Celebrating Earth Day in Our Naturehoods

Today marks the 50th anniversary of Earth Day, an initiative celebrating our planet while driving an environmental movement to educate, inspire and mobilize change. The mission of Earth Day is keenly felt this year, as COVID-19 has resulted in many cars being off the road, resulting in a dramatic reduction in global greenhouse gas emissions. Wildlife has been spotted in formerly busy urban areas and blue skies can be seen in cities normally choked with smog. Local green spaces and parks have become welcome refuges, with people connecting to nature with newfound appreciation.

My home, Government House, is located in Victoria, where spectacular natural beauty is embedded in the culture of the entire region. Not only is our region home to many enthusiastic naturalists, nature experts and birdwatchers, organizations such as the 76-year old Victoria Natural History Society seek to continually improve our natural spaces, making them more accessible than ever for British Columbians and encouraging wildlife and ecosystems to thrive.

These ecosystems include three historic migratory bird sanctuaries: Shoal Harbour, Victoria Harbour and Esquimalt Lagoon. In fact, we have the oldest migratory bird sanctuary in Pacific Canada, established in 1923. Restoration work is happening all over the region, with marine life returning and British Columbians getting a closer look at their plant and animal neighbours at education centres like the popular Swan Lake Nature Centre.

We are immensely fortunate to count the grounds of Government House as a Nature Canada Naturehood. Naturehoods are defined as “nearby nature”: it could be a park at the end of your street, a tree-lined street, an urban forest fragment, or a special green space in your community. The program recognizes and celebrates these spaces, and encourages all British Columbians, youth in particular, to connect with nature, no matter how small a slice it may be. Government House was officially designated a Naturehood in 2015 by the Honourable Judith Guichon. You can find our Naturehood designation plaque at the entrance to the Woodlands Trail, an area of the estate featuring native plants and a unique Garry oak habitat.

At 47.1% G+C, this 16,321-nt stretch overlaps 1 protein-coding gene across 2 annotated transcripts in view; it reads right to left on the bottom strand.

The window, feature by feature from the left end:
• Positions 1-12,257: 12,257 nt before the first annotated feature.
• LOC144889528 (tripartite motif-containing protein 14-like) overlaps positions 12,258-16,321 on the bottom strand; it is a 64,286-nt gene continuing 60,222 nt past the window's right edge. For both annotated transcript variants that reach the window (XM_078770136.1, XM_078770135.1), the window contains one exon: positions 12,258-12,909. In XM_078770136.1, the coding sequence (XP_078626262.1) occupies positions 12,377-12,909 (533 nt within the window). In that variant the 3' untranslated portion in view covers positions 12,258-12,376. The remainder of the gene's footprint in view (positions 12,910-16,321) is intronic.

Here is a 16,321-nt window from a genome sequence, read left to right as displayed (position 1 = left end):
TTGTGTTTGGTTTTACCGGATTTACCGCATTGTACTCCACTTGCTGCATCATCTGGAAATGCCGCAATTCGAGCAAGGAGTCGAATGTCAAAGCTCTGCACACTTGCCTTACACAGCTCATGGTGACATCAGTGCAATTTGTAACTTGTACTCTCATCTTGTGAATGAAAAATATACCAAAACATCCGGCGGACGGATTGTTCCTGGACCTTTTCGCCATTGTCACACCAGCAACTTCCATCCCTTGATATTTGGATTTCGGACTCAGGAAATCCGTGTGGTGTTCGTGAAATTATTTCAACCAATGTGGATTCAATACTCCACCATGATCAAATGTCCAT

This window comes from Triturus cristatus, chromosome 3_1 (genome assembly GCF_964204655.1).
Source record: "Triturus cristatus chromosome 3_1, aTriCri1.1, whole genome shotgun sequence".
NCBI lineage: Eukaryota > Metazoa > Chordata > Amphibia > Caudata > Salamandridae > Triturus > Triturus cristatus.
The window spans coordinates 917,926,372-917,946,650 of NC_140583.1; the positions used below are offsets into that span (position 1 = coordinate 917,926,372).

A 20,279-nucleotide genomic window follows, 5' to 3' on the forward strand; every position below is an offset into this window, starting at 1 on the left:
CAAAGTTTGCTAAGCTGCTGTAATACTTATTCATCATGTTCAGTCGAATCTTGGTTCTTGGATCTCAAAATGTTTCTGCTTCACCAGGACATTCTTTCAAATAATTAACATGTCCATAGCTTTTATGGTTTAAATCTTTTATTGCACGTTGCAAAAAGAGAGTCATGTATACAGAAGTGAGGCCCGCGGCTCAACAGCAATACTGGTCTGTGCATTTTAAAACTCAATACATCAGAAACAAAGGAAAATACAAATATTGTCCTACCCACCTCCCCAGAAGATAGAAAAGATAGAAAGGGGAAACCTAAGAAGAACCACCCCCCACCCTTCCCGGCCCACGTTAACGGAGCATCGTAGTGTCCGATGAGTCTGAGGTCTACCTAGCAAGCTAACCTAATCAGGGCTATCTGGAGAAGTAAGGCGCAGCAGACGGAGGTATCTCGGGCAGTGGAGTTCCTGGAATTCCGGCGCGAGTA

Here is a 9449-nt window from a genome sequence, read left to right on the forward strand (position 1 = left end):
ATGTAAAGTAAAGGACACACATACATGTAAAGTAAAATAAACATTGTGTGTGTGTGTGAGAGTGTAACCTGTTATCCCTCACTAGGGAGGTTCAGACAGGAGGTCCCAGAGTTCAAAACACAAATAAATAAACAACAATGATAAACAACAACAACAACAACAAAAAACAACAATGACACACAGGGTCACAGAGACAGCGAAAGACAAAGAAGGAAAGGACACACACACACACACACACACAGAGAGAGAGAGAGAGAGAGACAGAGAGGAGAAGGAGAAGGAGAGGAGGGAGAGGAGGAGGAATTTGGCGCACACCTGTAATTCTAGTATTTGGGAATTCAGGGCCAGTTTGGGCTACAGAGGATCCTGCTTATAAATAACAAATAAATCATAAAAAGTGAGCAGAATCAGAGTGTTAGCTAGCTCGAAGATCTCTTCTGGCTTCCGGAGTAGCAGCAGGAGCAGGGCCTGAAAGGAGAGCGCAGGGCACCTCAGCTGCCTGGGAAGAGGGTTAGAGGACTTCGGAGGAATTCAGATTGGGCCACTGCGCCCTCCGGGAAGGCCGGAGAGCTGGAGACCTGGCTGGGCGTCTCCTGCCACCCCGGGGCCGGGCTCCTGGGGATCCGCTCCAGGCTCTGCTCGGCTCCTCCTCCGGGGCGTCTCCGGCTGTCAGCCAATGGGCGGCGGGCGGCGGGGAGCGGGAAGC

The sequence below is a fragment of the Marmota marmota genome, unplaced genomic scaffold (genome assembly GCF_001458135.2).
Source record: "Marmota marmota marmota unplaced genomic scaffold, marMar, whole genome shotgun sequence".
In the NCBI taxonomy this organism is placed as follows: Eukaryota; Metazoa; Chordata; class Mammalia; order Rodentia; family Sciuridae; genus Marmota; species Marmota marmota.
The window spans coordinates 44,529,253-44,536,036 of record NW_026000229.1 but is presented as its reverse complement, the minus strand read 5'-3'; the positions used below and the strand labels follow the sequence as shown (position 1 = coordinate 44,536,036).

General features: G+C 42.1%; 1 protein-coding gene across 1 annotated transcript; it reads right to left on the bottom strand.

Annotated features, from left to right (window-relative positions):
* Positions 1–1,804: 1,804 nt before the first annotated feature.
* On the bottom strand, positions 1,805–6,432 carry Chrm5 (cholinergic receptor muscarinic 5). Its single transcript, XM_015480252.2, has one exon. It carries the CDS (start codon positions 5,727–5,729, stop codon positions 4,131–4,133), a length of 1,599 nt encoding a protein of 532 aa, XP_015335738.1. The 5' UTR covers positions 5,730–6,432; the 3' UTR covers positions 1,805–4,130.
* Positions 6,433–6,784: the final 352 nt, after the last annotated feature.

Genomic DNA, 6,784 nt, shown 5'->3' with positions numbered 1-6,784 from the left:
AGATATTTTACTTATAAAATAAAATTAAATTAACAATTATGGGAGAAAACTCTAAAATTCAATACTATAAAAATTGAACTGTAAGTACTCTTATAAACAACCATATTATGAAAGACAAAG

Government House is also home to manicured gardens, ponds, mature trees, grassy fields and the new Victory Over COVID Garden project, aimed at producing vegetables for donation in a formerly underutilized plot. I am also pleased to support the Growing Young Farmers Society, an initiative combining classroom teachings with hands-on gardens work for students of all ages, and Stewards of the Future, a priority project started by the Honourable Judith Guichon, which aims to connect youth with their environments and explore their own communities through stewardship initiatives.

Do you have a beloved Naturehood in your neighbourhood? Share a photo with me on my Twitter, Facebook or Instagram.

Please note the grounds of Government House are currently closed due to COVID-19; please check our website for updates on reopening.